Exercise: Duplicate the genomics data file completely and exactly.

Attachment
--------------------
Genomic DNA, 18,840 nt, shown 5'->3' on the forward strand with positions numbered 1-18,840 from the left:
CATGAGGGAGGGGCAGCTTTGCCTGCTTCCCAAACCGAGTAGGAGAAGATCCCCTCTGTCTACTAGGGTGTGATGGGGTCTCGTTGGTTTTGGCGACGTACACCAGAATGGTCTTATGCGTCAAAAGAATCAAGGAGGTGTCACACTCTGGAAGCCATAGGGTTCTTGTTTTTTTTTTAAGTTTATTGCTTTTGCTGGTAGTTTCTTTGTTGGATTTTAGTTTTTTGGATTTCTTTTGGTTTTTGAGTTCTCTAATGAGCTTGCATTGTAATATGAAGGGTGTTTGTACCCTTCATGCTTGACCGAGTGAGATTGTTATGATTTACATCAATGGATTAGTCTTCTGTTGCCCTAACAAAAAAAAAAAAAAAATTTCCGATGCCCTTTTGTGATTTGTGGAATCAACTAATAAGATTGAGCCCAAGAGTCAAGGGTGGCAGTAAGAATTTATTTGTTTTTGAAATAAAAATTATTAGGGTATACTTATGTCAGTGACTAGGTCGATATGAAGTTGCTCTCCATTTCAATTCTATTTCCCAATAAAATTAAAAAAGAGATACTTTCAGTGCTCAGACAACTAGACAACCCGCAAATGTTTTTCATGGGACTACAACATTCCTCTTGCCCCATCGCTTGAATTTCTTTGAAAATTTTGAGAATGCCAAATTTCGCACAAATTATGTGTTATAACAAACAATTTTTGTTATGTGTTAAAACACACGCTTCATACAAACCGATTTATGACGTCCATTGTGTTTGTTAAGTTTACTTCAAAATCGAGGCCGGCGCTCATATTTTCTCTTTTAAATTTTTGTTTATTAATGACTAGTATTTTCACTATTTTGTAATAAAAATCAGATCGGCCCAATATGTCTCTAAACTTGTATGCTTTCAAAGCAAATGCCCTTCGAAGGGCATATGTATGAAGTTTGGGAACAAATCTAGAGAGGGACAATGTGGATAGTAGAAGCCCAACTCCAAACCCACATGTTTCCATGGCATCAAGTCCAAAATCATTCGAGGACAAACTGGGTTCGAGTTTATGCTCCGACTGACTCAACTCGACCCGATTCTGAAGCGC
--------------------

Genomic DNA, 18,840 nt, shown 5'->3' on the forward strand with positions numbered 1-18,840 from the left:
CATGAGGGAGGGGCAGCTTTGCCTGCTTCCCAAACCGAGTAGGAGAAGATCCCCTCTGTCTACTAGGGTGTGATGGGGTCTCGTTGGTTTTGGCGACGTACACCAGAATGGTCTTATGCGTCAAAAGAATCAAGGAGGTGTCACACTCTGGAAGCCATAGGGTTCTTGTTTTTTTTTTAAGTTTATTGCTTTTGCTGGTAGTTTCTTTGTTGGATTTTAGTTTTTTGGATTTCTTTTGGTTTTTGAGTTCTCTAATGAGCTTGCATTGTAATATGAAGGGTGTTTGTACCCTTCATGCTTGACCGAGTGAGATTGTTATGATTTACATCAATGGATTAGTCTTCTGTTGCCCTAACAAAAAAAAAAAAAAAATTTCCGATGCCCTTTTGTGATTTGTGGAATCAACTAATAAGATTGAGCCCAAGAGTCAAGGGTGGCAGTAAGAATTTATTTGTTTTTGAAATAAAAATTATTAGGGTATACTTATGTCAGTGACTAGGTCGATATGAAGTTGCTCTCCATTTCAATTCTATTTCCCAATAAAATTAAAAAAGAGATACTTTCAGTGCTCAGACAACTAGACAACCCGCAAATGTTTTTCATGGGACTACAACATTCCTCTTGCCCCATCGCTTGAATTTCTTTGAAAATTTTGAGAATGCCAAATTTCGCACAAATTATGTGTTATAACAAACAATTTTTGTTATGTGTTAAAACACACGCTTCATACAAACCGATTTATGACGTCCATTGTGTTTGTTAAGTTTACTTCAAAATCGAGGCCGGCGCTCATATTTTCTCTTTTAAATTTTTGTTTATTAATGACTAGTATTTTCACTATTTTGTAATAAAAATCAGATCGGCCCAATATGTCTCTAAACTTGTATGCTTTCAAAGCAAATGCCCTTCGAAGGGCATATGTATGAAGTTTGGGAACAAATCTAGAGAGGGACAATGTGGATAGTAGAAGCCCAACTCCAAACCCACATGTTTCCATGGCATCAAGTCCAAAATCATTCGAGGACAAACTGGGTTCGAGTTTATGCTCCGACTGACTCAACTCGACCCGATTCTGAAGCGC